The devastation left on the nearly six acres of property is unsettling. A melted trash can sits near the front of the property, separating what used to be the driveway in front of the main house with the extensive garden. A lawnmower that was positioned directly in front of the house sits unscathed, except for a small amount of melting on the bag. The Nott family did not only lose the homes in which they live, but the possessions they had been stockpiling in the event of a natural disaster. The Nott’s had connex containers full of stored food, guns, and ammunition. As they fled their property and a wall of flames that was barreling towards them on Sunday, they had hoped that some of the goods they had stockpiled would remain safe inside of the metal connexes.

“It looks like a bomb exploded in there,” said Jared Nott.

With eight sons, seven of whom lived on the property and prepped with their parents, the Nott property is littered with more than two-dozen vehicles, most of which have burned to the ground. Despite common misconception, Jared says that all of the vehicles they had on their property ran before the fire.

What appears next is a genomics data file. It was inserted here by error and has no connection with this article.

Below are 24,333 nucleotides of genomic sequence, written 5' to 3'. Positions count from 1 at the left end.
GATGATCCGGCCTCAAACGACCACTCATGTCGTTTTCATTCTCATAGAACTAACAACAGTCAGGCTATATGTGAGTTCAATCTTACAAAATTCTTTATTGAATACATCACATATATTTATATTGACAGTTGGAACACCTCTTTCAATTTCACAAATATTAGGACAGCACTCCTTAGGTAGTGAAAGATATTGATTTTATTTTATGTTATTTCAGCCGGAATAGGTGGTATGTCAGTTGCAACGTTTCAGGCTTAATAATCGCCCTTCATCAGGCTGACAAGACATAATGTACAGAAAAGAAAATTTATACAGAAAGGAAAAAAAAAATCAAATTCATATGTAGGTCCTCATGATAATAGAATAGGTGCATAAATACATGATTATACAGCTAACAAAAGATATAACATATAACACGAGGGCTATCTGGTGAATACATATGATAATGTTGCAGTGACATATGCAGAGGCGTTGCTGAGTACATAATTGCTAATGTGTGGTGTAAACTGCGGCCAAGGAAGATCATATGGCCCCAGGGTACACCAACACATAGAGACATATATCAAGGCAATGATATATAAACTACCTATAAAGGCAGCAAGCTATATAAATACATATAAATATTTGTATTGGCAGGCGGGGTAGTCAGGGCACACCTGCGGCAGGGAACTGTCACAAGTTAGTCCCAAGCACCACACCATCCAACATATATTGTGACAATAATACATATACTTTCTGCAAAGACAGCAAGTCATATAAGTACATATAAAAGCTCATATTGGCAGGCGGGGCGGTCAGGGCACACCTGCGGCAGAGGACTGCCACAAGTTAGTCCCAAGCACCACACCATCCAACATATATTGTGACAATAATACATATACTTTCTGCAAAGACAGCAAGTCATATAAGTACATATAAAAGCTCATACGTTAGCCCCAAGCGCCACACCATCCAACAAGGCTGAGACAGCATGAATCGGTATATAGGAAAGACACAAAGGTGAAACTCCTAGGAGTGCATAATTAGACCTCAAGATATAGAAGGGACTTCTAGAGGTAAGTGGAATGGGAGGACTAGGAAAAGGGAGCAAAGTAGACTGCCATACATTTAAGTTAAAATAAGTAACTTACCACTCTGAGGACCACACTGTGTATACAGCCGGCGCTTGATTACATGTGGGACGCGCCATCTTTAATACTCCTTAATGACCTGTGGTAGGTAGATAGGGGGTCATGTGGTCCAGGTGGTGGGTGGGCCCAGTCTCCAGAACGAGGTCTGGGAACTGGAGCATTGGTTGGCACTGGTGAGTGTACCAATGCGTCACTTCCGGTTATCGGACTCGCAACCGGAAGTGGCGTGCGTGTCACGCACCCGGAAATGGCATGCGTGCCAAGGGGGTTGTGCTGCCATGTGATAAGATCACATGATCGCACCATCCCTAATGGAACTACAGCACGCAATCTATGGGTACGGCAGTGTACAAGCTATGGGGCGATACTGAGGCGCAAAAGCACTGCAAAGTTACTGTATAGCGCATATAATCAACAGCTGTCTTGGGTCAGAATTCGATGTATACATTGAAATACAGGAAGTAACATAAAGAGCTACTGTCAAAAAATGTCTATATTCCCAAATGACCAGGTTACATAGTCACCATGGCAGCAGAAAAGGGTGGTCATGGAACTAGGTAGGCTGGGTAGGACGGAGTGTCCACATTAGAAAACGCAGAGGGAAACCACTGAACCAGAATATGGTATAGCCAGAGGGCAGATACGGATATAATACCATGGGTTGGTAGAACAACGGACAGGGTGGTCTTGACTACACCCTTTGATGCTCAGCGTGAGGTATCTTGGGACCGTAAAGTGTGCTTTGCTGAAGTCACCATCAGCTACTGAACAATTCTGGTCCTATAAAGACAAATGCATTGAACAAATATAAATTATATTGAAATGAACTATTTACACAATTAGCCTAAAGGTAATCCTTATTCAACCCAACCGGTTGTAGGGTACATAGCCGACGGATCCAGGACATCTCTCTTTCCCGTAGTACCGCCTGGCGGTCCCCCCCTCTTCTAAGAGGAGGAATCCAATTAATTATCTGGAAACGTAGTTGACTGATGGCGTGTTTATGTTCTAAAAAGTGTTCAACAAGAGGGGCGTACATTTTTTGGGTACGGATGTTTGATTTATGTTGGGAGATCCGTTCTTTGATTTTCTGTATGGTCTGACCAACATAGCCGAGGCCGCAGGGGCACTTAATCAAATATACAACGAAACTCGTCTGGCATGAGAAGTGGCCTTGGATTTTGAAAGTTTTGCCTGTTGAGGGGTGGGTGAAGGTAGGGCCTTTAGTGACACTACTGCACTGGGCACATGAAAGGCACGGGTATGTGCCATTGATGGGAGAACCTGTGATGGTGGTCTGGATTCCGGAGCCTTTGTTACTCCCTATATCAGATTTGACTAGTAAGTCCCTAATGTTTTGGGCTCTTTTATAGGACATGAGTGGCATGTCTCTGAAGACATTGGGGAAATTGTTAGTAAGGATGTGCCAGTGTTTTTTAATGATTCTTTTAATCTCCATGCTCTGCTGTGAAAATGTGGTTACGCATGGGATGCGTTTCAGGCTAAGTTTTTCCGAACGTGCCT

“There’s a lot of carcasses around,” said Jared Nott.

Paul Nott moved to Alaska in 1977, and moved up to their current property in 2009. While Paul is thankful for the donations and help from community that they have received, they are also wary of misinformation. Paul’s home had no insurance on it, and he remains uncertain about what Federal Emergency Management Agency (FEMA) relief may be available to them, as he believes that the disaster declaration only covers the cost of fighting the fire. In preparation for wildfire season, Nott and his sons removed all of the bark beetle kill spruce around the property in 2018, including a large swath of trees next to their closest neighbor’s house, which Nott believes helped save their structure during the fire.

“Wasilla Community Church has been a big help. They replaced a lot of our stuff that we lost, clothes and coats so that’s been a big help,” said Paul Nott.